Modelling experimental excess data for hydrogen can offer important insights into the nature of hydrogen adsorption and the properties of materials. We assessed the total H2 uptake within the nanoporous composites and predicted the maximum capacities from high-pressure hydrogen adsorption measurements using our well-developed modelling and analysis method (Bimbo et al. 2013; Sharpe et al. 2015, 2013), the results of which are illustrated in Fig. 8b, e. The solid lines in Fig. 8b, e are the fitted excess uptakes and the dashed lines are the total amount of hydrogen that is contained in the materials. The resulting fits showed excellent agreement with the experimental data, with R2 values no lower than 0.998 for any sample, see Table S1. The total hydrogen uptakes that take into account both the excess hydrogen uptake and the compressed bulk gas were then estimated according to the fitting results. The total hydrogen storage capacity of A60 at 77 K reached 6.36 wt% at 10 MPa (Table 2), which is 2.5 times higher than the capacity of PIM-1 alone and has great potential to meet the DoE hydrogen storage target (5.5 wt% for a complete system) (Target Explanation Document 2017). The maximum theoretical hydrogen capacities of A60 and M30 were predicted by our model to be 9.35 and 7.23 wt%, respectively; see Fig. 9b and Table S3. Interestingly, when comparing the total uptakes at 10 MPa, the trend follows the rule of mixtures well (Fig. 9b). As the main driver of mass transport (pressure) increases, the adsorption uptake begins to reflect the mixture of the two components much more directly.

Fig. 9
figure 9

Rule of mixture analyses for the high-pressure H2 isotherms on the PIM-1/MIL-101 and PIM-1/AX21 composites, examining a experimental highest H2 excess uptake at 77 K, b total H2 uptake at 10 MPa and 77 K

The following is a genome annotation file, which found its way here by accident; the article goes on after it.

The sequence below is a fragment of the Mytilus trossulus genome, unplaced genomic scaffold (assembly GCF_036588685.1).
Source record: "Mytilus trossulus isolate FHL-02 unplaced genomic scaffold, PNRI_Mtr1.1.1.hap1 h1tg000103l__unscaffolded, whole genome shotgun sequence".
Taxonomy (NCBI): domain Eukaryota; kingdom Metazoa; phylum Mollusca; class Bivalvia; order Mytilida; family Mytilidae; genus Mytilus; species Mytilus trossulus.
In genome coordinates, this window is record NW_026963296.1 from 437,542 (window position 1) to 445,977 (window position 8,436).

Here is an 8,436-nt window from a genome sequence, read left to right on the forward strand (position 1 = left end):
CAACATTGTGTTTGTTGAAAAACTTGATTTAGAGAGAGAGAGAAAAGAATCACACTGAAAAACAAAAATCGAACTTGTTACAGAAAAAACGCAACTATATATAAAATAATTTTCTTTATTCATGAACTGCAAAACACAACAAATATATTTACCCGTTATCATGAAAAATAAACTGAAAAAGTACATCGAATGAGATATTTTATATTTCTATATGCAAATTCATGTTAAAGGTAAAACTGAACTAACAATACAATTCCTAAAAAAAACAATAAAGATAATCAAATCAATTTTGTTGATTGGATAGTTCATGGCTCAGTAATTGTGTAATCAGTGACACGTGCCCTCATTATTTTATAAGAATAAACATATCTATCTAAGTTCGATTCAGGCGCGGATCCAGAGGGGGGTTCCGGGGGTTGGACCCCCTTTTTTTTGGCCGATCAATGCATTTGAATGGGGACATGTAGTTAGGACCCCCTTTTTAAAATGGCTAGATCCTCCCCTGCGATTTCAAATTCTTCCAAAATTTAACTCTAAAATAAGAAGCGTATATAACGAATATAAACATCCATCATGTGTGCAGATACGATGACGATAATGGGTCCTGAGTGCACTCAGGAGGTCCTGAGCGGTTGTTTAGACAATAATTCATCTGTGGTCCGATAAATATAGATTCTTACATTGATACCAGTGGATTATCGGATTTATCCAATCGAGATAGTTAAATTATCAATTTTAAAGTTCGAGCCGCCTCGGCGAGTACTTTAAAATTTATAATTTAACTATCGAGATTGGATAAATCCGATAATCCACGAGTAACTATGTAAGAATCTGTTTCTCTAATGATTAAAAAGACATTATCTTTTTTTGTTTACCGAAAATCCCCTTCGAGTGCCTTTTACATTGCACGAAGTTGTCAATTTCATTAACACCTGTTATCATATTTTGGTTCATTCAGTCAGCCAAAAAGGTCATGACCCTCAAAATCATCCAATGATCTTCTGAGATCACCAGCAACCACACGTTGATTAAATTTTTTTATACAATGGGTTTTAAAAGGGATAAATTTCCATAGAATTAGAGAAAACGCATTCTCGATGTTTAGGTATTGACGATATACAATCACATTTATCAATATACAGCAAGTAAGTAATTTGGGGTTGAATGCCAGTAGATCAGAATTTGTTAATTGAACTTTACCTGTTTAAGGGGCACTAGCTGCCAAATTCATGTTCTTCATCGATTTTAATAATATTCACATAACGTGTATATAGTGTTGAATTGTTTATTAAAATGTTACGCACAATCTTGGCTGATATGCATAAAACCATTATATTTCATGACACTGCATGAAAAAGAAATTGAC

In addition to hydrogen uptake, the adsorbate density is another important parameter as the nature of hydrogen storage is about densification of hydrogen gas, and can be determined from the high-pressure hydrogen isotherm fitting. The adsorbed hydrogen densities in pure PIM-1 film, AX21 and MIL-101 were estimated to be 0.10, 0.079 and 0.082 g cm−3, which put the density of the adsorbed hydrogen within the region of solid-like hydrogen (the mass density of solid hydrogen (Ting et al. 2015; Bahadur et al. 2017) has been estimated at 0.086 g cm−3). This finding has been supported by direct observation via in-situ inelastic neutron scattering (Thommes et al. 2015). The adsorbate densities in the composites A20, A60, M20 and M30 fit well into the solid-like density region. In the case of bulk hydrogen gas at 77 K, volumetric densities of 0.080 or 0.11 g cm−3 can be achieved by compressing the gas to pressures of 66 or 160 MPa, respectively, shown in Fig. S10. However, 160 MPa is technically not feasible. By applying our materials, the same high gravimetric hydrogen densities can be obtained at much milder conditions (at up to 12 MPa and 77 K).

The volumetric hydrogen capacity of the PIM-1/AX21 and PIM-1/MIL-101 composite films and the volumetric density of compressed hydrogen gas without any adsorbent as a function of pressure at 77 K are illustrated in Fig. 8c, f to compare with the volumetric density within the adsorbents. PIM-1/AX21 composites, Fig. 8c, achieve higher volumetric capacities than similar PIM-1/MIL-101 composites, Fig. 8f. The relative storage efficiency for a high-pressure hydrogen tank either in the presence or in the absence of the adsorbents can be obtained from these two figures. For example, the use of pure PIM-1 film is beneficial over the absence of any adsorbent up to a pressure of 5 MPa. Beyond 5 MPa, simple compression of hydrogen becomes more advantageous since the volume displaced by the polymer becomes important. The benefit of using PIM-1/MIL-101 composites appears to extend up to a pressure of ~ 8 MPa. The volumetric storage density of A60 was superior to that of compressed hydrogen at a pressure up to 17 MPa. PIM-1/AX21 composites thus achieved high gravimetric and volumetric H2 densities simultaneously.